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Above: An experimental Elastic Loop Mobility System that might work on worlds with dusty soil like Mars and the Moon. Photo credit: Stein Sture.

A final challenge facing granular physicists is to figure out how to keep equipment operating through Mars' seasonal dust storms. Martian storms whip fine dust through the air at velocities of 50 m/s (100+ mph), scouring every exposed surface, sifting into every crevice, burying exposed structures both natural and manmade, and reducing visibility to meters or less. Jenkins and other investigators are studying the physics of aeolian [wind] transporting of sand and dust on Earth, both to understand the formation and moving of dunes on Mars, and also to ascertain what sites for eventual habitats might be best protected from prevailing winds (for example, in the lee of large rocks).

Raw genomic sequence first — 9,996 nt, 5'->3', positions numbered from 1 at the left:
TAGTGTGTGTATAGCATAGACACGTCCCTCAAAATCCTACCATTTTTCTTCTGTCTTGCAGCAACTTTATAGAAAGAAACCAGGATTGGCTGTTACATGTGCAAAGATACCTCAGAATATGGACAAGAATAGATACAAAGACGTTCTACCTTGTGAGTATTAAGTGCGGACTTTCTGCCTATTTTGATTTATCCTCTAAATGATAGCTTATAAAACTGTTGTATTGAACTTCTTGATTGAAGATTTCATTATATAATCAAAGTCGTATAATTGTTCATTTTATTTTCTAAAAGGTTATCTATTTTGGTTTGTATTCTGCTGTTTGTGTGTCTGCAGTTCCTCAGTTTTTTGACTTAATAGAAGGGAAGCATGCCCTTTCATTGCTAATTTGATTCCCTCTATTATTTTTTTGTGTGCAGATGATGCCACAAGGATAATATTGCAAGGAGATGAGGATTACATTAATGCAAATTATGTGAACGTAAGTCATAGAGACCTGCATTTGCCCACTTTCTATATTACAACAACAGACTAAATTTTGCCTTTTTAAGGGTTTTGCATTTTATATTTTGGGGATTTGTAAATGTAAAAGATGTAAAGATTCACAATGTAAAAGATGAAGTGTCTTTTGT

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Returning to Jenkins's big question, "do we understand granular processing well enough to do it on Mars?" The unsettling answer is: we don't yet know.

Working with imperfect knowledge is okay on Earth because, usually, no one suffers much from that ignorance. But on Mars, ignorance could mean reduced efficiency or worse preventing the astronauts from mining enough oxygen and hydrogen to breathe or use for fuel to return to Earth.

Granular physicists analyzing data from the Mars rovers, building new digging machines, tinkering with equations, are doing their level best to find the answers. It's all part of NASA's strategy to learn how to get to Mars ... and back again.